The ether, says Sir J. J. Thomson, “is not a fantastic creation of the speculative philosopher; it is as essential to us as the air we breathe.…The study of this all-pervading substance is perhaps the most fascinating and important duty of the physicist.” And Sir Oliver Lodge also speaks of the fascination of this portentous entity, material but no matter, “the great engine of continuity”:—“Its curiously elusive and intangible character, combined with its universal and unifying permeance, its apparently infinite extent, its definite and perfect properties, make the ether the most fundamental ingredient in the material cosmos.”

We have delayed over these elementary ideas because those who are convinced of the apartness of living creatures are apt to fail in appreciation of the inorganic domain. Even the use of the word ‘inert’ betrays either prejudice or ignorance, both probably unconscious.

Professor Enriques rightly objects to the false antithesis involved in opposing the spontaneity and change of everything that lives to the inertia and immutability of matter. He uses “spontaneity” here to mean “activity” or “possibility of changing through internal conditions,” and rejects the idea of “an absolutely passive matter”. “The view seems far more adequate,” he says, “which holds that everything around us is living and active, save for a difference in degree in the intensity or in the rapidity of the changes, and in the relative importance of the internal and external factors for the course of the phenomena” (Enriques, 1914, p. 368). It is useful, however, to keep a term like “living” for organisms only.

§ 11. Contrasts between the Realm of Organisms and the Domain of the Inorganic.

Let us turn from the resemblances to the contrasts between the realm of organisms and the domain of the inorganic.

The first great contrast is that there are no true individuals in the domain of the inorganic, though there is a great diversity of quality. A crystal approaches some of the criteria of being an individual—it has definiteness of form, coherence, a capacity for a sort of growth and repair; but a crystal is homogeneous, not made up of inter-dependent parts working together to secure continuance either of itself or of its kind. The crystal's regularity is not functional; it is perhaps the visible expression of the molecular structure. Similarly, the solar system makes some approach to being an individual, having independence and unity in diversity, but it can hardly be said that the solar system is an agent, or that its working is directed towards its own continuance.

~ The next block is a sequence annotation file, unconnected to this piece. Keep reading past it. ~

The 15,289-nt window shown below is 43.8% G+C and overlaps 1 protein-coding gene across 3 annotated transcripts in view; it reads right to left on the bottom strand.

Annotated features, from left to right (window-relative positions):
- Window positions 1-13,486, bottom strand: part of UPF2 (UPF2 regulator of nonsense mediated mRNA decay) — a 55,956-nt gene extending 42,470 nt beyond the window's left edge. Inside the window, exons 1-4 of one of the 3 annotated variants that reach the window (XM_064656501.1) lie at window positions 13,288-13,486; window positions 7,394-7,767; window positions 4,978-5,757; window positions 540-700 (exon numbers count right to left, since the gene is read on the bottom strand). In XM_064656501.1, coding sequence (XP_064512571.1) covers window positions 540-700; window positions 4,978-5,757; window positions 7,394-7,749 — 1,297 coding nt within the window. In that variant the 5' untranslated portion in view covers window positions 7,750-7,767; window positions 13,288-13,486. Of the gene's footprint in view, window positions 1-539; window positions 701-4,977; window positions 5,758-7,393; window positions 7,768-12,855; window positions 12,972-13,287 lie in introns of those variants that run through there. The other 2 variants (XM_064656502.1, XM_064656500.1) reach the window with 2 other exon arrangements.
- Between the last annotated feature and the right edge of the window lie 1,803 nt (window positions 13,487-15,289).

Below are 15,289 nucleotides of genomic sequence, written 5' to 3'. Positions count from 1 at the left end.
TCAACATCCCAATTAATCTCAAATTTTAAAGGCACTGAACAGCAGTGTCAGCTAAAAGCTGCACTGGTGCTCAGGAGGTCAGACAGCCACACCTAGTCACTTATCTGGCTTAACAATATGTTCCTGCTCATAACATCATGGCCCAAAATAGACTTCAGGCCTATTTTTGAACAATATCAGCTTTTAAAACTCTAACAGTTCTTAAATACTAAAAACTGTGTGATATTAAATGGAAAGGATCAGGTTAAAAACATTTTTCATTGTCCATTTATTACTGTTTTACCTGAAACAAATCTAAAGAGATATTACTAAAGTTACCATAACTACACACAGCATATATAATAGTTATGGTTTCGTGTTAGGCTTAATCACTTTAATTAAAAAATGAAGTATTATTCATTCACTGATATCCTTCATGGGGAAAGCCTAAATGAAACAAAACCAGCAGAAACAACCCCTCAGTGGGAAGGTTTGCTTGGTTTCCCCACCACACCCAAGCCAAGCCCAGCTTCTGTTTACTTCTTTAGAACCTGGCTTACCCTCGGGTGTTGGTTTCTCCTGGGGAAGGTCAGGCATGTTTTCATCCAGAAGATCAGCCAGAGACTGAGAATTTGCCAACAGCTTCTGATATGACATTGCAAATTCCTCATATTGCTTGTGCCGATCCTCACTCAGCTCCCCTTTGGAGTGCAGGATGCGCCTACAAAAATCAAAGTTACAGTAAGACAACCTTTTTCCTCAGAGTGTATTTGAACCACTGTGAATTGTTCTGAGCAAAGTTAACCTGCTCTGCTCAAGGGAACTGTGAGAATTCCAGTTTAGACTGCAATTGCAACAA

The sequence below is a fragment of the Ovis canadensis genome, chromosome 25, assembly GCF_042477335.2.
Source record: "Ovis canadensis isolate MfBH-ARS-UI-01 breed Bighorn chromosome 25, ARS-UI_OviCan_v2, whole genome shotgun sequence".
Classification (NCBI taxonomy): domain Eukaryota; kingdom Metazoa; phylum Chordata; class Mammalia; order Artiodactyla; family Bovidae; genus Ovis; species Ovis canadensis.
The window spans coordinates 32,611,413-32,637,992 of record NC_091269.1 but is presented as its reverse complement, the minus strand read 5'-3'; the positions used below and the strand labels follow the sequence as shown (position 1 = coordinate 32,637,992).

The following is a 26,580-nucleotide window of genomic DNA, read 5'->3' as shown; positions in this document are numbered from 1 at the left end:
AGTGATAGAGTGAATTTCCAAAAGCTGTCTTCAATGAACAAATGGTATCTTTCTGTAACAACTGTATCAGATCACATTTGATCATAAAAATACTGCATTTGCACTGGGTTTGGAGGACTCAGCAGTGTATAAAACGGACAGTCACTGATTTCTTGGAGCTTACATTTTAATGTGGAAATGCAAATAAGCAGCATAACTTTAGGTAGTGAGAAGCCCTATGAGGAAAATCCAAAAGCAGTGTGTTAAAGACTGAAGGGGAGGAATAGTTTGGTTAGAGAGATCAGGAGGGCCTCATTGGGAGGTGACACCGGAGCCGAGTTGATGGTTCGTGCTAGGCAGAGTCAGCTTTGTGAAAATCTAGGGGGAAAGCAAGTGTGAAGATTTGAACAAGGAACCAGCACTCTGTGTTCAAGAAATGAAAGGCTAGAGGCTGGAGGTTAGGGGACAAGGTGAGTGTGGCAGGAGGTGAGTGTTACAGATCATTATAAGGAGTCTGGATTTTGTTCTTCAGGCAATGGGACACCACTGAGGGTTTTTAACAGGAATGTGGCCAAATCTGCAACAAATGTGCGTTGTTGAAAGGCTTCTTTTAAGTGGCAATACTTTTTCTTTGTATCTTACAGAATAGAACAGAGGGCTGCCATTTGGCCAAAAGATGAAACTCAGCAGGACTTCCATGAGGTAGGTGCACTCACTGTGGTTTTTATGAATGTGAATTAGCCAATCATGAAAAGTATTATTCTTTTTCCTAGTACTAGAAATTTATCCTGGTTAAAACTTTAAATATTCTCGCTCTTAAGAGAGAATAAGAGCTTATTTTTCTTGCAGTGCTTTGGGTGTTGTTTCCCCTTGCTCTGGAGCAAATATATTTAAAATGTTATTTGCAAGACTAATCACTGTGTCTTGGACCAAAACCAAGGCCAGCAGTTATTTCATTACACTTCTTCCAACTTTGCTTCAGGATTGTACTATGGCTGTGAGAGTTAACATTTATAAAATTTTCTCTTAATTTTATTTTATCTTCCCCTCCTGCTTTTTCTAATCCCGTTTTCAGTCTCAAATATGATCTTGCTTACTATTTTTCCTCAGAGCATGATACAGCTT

There are few phenomena in the domain of the inorganic which can be spoken of as propagative, though one may think of the origin of a double star, or of the earth giving birth to the moon, or of the multiplication of crystals. This is in marked contrast with the abundant multiplication characteristic of organisms.

And while the volcano is insurgent enough in a sense, and the breakers seem furious in their assaults on the cliffs, we know that there is no freedom of action, that everything is without alternative.

There seems no doubt as to the general fact that the solar system developed from a much less differentiated, much more diffuse, condition; it is certain, that our earth has passed through various stages of development, and has become increasingly differentiated in its pattern and features; and many facts point to the occasional origin, of new chemical collocations in Nature; but there is nothing in the domain of the inorganic which can be compared with any precision to organic evolution and there is nothing that can be compared to the struggle for existence. We are not justified in saying that there may not have been elimination of unstable collocations which could not last and had to be scrapped, but this bears at most a superficial resemblance to the answering back to environing limitations and difficulties which is the essential feature of the organismal struggle for existence. There is neither endeavour nor selection in the inorganic domain, and till organisms emerged there was little or no power of learning in the school of time.

For plain people it was a very useful classification that Samuel Butler suggested: Living Creatures, Machines, and Things-in-General. Machines are inorganic material systems, but they must be kept quite by themselves in any discussion like this, for they are collocations put together by man with a definite intention. They are purposive constructions, and they are the only non-living things of which this can be said. A river often cuts its way very effectively, but we are romancing if we speak of its purpose. Its bed is not adapted to it, as a flower to its insect visitor. The concepts of adaptation and purposiveness do not apply in the inorganic world, where there are no alternatives.